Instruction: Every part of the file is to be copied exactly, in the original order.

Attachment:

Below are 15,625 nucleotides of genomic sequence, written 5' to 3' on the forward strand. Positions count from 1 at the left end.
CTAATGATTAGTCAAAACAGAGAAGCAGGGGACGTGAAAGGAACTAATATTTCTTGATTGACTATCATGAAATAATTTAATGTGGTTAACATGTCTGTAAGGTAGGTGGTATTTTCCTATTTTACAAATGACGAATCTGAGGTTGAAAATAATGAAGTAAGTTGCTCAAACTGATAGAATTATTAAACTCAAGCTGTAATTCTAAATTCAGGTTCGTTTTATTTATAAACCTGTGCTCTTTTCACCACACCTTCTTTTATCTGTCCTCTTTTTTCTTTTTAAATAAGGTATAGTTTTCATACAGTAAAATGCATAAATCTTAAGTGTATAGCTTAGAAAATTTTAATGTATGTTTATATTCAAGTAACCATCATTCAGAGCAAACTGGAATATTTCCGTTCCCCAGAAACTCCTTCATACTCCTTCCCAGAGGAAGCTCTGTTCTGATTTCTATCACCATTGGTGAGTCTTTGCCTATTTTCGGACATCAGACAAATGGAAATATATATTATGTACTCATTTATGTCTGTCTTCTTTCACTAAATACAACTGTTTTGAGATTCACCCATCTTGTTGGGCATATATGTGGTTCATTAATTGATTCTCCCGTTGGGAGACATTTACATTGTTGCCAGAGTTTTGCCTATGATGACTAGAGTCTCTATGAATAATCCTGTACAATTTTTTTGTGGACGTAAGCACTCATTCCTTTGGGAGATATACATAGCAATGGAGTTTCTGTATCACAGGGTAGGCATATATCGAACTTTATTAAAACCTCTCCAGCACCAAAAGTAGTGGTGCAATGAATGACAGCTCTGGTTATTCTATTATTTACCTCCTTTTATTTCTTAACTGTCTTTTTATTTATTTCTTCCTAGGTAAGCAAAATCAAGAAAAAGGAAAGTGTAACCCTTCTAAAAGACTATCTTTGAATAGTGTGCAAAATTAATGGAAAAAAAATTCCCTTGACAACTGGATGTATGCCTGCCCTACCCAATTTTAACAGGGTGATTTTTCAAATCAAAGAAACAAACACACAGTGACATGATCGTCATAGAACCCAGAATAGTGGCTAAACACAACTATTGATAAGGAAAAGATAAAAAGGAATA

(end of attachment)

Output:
Below are 15,625 nucleotides of genomic sequence, written 5' to 3' on the forward strand. Positions count from 1 at the left end.
CTAATGATTAGTCAAAACAGAGAAGCAGGGGACGTGAAAGGAACTAATATTTCTTGATTGACTATCATGAAATAATTTAATGTGGTTAACATGTCTGTAAGGTAGGTGGTATTTTCCTATTTTACAAATGACGAATCTGAGGTTGAAAATAATGAAGTAAGTTGCTCAAACTGATAGAATTATTAAACTCAAGCTGTAATTCTAAATTCAGGTTCGTTTTATTTATAAACCTGTGCTCTTTTCACCACACCTTCTTTTATCTGTCCTCTTTTTTCTTTTTAAATAAGGTATAGTTTTCATACAGTAAAATGCATAAATCTTAAGTGTATAGCTTAGAAAATTTTAATGTATGTTTATATTCAAGTAACCATCATTCAGAGCAAACTGGAATATTTCCGTTCCCCAGAAACTCCTTCATACTCCTTCCCAGAGGAAGCTCTGTTCTGATTTCTATCACCATTGGTGAGTCTTTGCCTATTTTCGGACATCAGACAAATGGAAATATATATTATGTACTCATTTATGTCTGTCTTCTTTCACTAAATACAACTGTTTTGAGATTCACCCATCTTGTTGGGCATATATGTGGTTCATTAATTGATTCTCCCGTTGGGAGACATTTACATTGTTGCCAGAGTTTTGCCTATGATGACTAGAGTCTCTATGAATAATCCTGTACAATTTTTTTGTGGACGTAAGCACTCATTCCTTTGGGAGATATACATAGCAATGGAGTTTCTGTATCACAGGGTAGGCATATATCGAACTTTATTAAAACCTCTCCAGCACCAAAAGTAGTGGTGCAATGAATGACAGCTCTGGTTATTCTATTATTTACCTCCTTTTATTTCTTAACTGTCTTTTTATTTATTTCTTCCTAGGTAAGCAAAATCAAGAAAAAGGAAAGTGTAACCCTTCTAAAAGACTATCTTTGAATAGTGTGCAAAATTAATGGAAAAAAAATTCCCTTGACAACTGGATGTATGCCTGCCCTACCCAATTTTAACAGGGTGATTTTTCAAATCAAAGAAACAAACACACAGTGACATGATCGTCATAGAACCCAGAATAGTGGCTAAACACAACTATTGATAAGGAAAAGATAAAAAGGAATA